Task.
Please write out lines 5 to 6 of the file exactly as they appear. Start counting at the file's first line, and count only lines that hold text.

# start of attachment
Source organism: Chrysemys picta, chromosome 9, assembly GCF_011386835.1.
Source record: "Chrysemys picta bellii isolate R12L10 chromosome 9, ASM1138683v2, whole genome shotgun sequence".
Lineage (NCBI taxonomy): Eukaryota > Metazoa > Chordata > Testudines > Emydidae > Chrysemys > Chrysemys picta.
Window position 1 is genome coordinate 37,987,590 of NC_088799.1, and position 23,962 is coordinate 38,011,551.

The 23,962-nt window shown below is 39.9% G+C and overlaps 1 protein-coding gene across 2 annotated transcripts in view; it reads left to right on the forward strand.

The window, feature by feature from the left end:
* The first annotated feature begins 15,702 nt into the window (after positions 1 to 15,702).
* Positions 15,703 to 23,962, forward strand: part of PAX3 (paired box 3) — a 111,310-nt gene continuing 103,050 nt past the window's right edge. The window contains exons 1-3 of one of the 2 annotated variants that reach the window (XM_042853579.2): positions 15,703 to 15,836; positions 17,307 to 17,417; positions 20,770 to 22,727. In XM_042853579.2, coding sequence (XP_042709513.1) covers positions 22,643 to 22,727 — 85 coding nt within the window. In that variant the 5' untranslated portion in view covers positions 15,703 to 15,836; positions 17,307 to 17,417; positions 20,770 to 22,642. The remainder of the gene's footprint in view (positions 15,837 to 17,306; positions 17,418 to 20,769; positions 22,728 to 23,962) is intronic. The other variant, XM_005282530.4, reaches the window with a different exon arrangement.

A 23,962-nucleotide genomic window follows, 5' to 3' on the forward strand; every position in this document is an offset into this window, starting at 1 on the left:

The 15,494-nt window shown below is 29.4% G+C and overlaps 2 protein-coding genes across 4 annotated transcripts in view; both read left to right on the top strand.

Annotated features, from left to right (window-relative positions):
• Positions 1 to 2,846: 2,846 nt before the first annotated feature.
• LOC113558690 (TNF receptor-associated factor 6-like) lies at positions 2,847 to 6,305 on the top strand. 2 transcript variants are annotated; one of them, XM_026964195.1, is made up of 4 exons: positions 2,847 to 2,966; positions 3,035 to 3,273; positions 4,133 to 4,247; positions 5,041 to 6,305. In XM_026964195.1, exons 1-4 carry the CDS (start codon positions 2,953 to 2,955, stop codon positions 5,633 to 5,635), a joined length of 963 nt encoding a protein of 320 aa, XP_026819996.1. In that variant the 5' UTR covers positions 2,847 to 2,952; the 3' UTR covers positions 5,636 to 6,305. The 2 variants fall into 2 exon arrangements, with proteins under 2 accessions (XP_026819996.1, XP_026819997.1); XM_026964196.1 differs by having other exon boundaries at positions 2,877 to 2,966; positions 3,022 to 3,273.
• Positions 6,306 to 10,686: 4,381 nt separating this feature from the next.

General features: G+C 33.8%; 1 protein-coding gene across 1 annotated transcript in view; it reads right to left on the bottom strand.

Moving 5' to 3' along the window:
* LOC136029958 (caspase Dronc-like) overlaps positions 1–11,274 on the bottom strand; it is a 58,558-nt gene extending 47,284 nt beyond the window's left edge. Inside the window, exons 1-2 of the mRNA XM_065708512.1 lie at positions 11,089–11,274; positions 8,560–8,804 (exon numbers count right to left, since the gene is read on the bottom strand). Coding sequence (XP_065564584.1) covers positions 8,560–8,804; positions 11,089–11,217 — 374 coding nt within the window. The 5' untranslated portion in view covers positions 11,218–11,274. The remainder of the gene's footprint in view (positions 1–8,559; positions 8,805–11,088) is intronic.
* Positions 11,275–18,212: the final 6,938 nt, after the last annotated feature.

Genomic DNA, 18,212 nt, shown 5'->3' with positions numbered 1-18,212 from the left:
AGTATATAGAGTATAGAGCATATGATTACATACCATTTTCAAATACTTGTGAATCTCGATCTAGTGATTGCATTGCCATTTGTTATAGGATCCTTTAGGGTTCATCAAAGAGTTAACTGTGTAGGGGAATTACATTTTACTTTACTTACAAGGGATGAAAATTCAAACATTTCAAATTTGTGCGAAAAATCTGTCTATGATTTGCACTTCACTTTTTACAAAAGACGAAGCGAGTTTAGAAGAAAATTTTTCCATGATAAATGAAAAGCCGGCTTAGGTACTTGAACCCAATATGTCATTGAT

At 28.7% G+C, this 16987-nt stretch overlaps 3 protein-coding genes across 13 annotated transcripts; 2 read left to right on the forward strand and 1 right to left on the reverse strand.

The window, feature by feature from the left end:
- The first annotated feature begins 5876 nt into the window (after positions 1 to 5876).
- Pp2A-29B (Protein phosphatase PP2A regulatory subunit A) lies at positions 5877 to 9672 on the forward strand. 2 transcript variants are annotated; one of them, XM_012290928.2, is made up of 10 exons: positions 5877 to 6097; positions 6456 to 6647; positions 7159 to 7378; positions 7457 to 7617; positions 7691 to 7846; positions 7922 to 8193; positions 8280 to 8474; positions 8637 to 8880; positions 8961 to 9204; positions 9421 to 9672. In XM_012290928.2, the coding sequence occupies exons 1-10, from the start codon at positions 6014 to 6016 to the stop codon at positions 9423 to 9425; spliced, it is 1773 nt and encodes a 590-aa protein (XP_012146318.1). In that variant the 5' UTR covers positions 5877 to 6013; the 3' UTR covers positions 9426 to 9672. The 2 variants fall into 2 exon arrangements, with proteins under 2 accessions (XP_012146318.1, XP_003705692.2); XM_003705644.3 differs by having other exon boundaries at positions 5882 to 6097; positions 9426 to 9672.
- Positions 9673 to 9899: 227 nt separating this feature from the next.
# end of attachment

The 23,962-nt window shown below is 39.9% G+C and overlaps 1 protein-coding gene across 2 annotated transcripts in view; it reads left to right on the forward strand.

The window, feature by feature from the left end: